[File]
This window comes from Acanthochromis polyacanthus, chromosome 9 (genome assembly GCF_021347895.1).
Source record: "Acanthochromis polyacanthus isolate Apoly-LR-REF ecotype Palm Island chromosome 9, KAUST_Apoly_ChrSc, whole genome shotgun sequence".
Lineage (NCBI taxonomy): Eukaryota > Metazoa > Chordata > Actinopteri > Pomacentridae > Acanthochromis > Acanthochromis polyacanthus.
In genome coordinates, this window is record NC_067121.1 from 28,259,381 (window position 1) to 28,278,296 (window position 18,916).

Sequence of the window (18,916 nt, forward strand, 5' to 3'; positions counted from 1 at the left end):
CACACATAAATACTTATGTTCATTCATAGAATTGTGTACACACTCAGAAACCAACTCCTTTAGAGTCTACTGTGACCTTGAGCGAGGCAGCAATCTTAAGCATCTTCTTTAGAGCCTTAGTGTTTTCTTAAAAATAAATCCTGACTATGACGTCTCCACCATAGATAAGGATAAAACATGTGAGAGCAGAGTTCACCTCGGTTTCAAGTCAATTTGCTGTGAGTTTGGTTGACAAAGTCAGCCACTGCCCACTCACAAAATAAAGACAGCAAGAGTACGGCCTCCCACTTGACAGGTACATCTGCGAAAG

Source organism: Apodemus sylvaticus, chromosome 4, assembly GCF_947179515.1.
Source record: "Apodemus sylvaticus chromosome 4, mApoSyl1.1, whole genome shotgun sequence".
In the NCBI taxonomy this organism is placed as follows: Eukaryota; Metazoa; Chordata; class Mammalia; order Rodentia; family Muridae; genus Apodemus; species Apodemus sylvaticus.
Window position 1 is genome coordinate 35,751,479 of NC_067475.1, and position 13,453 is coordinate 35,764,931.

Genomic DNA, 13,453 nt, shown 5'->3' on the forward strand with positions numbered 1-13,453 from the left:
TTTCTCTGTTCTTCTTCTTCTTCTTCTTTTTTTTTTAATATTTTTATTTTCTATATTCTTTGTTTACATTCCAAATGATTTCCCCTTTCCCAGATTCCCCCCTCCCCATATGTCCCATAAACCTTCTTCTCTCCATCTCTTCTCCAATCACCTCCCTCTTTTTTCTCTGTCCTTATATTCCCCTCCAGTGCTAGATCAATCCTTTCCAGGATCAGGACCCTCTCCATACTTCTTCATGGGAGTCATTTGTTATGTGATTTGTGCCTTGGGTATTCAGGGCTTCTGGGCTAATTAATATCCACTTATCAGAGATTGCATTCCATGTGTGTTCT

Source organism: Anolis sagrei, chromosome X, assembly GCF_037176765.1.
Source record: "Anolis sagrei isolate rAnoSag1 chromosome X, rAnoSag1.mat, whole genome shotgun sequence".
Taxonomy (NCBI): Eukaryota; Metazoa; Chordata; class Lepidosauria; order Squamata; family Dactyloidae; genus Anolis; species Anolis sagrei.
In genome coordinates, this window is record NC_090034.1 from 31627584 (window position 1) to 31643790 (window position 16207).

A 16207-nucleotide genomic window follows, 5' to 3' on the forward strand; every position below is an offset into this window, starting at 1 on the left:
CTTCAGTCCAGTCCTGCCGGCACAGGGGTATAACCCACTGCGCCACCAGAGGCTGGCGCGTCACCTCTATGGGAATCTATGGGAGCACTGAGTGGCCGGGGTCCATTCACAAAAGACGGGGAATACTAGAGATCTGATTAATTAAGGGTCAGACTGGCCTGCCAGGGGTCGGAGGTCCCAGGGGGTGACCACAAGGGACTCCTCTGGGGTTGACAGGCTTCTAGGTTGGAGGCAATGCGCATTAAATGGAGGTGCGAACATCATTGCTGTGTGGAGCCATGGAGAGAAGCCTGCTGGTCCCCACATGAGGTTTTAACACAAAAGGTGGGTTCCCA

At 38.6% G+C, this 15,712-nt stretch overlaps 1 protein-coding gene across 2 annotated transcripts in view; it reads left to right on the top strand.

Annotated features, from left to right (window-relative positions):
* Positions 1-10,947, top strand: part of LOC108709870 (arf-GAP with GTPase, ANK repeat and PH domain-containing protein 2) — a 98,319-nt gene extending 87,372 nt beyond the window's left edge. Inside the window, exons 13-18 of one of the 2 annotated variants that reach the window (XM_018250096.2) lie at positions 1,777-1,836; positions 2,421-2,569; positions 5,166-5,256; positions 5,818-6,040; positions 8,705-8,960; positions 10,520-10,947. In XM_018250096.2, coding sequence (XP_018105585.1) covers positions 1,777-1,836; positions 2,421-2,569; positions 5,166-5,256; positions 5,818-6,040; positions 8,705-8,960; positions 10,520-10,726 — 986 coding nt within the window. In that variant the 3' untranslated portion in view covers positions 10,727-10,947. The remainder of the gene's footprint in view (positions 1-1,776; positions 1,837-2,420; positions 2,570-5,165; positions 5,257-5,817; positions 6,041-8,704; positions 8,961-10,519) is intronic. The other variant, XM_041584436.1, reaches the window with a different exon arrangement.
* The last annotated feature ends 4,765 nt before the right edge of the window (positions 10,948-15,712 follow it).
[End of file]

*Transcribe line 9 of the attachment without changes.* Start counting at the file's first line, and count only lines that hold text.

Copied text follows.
In the NCBI taxonomy this organism is placed as follows: Eukaryota; Metazoa; Chordata; class Mammalia; order Rodentia; family Muridae; genus Apodemus; species Apodemus sylvaticus.